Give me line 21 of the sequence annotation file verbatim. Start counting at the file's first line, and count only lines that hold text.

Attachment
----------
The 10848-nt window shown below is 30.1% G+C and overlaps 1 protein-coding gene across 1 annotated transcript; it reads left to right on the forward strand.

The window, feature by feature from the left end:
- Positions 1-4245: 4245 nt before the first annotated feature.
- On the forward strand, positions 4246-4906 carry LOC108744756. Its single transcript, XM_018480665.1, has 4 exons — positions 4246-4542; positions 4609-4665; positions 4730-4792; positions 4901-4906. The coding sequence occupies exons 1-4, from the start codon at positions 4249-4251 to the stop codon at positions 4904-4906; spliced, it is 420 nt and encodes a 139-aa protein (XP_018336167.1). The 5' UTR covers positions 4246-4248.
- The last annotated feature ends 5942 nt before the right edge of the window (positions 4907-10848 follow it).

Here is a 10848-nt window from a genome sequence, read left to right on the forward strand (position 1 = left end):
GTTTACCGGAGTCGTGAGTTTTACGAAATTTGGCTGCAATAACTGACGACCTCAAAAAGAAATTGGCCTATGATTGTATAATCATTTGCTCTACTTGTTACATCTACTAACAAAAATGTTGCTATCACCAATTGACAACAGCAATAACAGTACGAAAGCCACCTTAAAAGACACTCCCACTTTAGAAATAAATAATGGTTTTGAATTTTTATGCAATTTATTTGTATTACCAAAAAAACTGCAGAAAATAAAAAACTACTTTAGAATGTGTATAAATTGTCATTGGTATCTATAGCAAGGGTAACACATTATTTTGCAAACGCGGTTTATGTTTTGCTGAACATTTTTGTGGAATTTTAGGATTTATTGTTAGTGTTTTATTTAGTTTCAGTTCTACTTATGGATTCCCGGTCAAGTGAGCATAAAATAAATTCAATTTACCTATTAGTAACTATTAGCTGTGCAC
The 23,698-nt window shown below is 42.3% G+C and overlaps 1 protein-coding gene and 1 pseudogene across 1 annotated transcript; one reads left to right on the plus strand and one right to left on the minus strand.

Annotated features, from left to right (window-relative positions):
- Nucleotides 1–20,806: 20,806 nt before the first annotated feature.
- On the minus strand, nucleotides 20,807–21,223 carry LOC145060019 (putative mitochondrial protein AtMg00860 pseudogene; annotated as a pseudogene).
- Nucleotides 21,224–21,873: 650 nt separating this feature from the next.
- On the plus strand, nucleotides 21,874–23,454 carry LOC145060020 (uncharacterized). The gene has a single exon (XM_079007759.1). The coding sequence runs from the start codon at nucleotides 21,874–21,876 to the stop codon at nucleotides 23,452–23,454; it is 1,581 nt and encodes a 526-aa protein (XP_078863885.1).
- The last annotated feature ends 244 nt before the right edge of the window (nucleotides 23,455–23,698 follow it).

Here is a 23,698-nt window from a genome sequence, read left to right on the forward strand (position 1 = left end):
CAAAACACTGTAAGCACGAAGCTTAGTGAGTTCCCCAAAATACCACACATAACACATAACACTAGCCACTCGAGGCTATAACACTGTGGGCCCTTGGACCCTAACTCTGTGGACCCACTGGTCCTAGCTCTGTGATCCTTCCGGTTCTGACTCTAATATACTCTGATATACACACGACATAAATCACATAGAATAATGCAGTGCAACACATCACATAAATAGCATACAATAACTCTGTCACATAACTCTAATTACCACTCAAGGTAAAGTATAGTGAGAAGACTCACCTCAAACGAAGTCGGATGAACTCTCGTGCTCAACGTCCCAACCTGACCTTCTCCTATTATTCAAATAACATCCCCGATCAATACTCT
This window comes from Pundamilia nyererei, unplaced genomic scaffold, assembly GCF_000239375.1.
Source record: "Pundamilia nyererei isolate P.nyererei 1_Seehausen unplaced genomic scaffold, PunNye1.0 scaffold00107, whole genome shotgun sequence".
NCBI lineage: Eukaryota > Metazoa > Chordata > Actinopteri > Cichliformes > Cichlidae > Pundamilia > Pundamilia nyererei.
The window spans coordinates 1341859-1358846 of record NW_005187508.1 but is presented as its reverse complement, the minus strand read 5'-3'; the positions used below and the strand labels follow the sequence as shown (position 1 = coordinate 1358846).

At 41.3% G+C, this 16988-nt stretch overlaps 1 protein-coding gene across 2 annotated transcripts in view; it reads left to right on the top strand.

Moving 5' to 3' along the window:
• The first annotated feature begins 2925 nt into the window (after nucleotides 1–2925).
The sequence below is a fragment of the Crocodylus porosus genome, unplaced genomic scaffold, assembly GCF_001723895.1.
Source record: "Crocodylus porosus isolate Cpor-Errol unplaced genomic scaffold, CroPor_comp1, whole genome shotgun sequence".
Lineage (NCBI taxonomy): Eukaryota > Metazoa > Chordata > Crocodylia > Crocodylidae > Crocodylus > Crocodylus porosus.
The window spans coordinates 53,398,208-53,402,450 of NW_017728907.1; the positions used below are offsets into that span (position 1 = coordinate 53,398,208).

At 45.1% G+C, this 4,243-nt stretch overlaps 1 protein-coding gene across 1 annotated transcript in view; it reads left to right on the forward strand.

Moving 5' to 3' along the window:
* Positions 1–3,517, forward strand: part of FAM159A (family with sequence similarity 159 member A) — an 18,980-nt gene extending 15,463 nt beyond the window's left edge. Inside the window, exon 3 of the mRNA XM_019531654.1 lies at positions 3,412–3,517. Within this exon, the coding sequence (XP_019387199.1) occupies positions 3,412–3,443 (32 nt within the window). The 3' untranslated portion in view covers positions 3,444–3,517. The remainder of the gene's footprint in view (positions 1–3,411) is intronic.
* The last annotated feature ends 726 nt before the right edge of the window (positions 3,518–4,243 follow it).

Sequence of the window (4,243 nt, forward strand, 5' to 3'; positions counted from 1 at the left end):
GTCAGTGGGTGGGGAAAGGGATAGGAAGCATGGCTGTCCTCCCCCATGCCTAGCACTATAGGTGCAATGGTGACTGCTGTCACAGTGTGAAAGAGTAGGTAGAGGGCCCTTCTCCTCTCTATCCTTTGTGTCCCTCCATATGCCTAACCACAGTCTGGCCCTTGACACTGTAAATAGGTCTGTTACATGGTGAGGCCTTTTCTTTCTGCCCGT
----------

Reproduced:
At 41.3% G+C, this 16988-nt stretch overlaps 1 protein-coding gene across 2 annotated transcripts in view; it reads left to right on the top strand.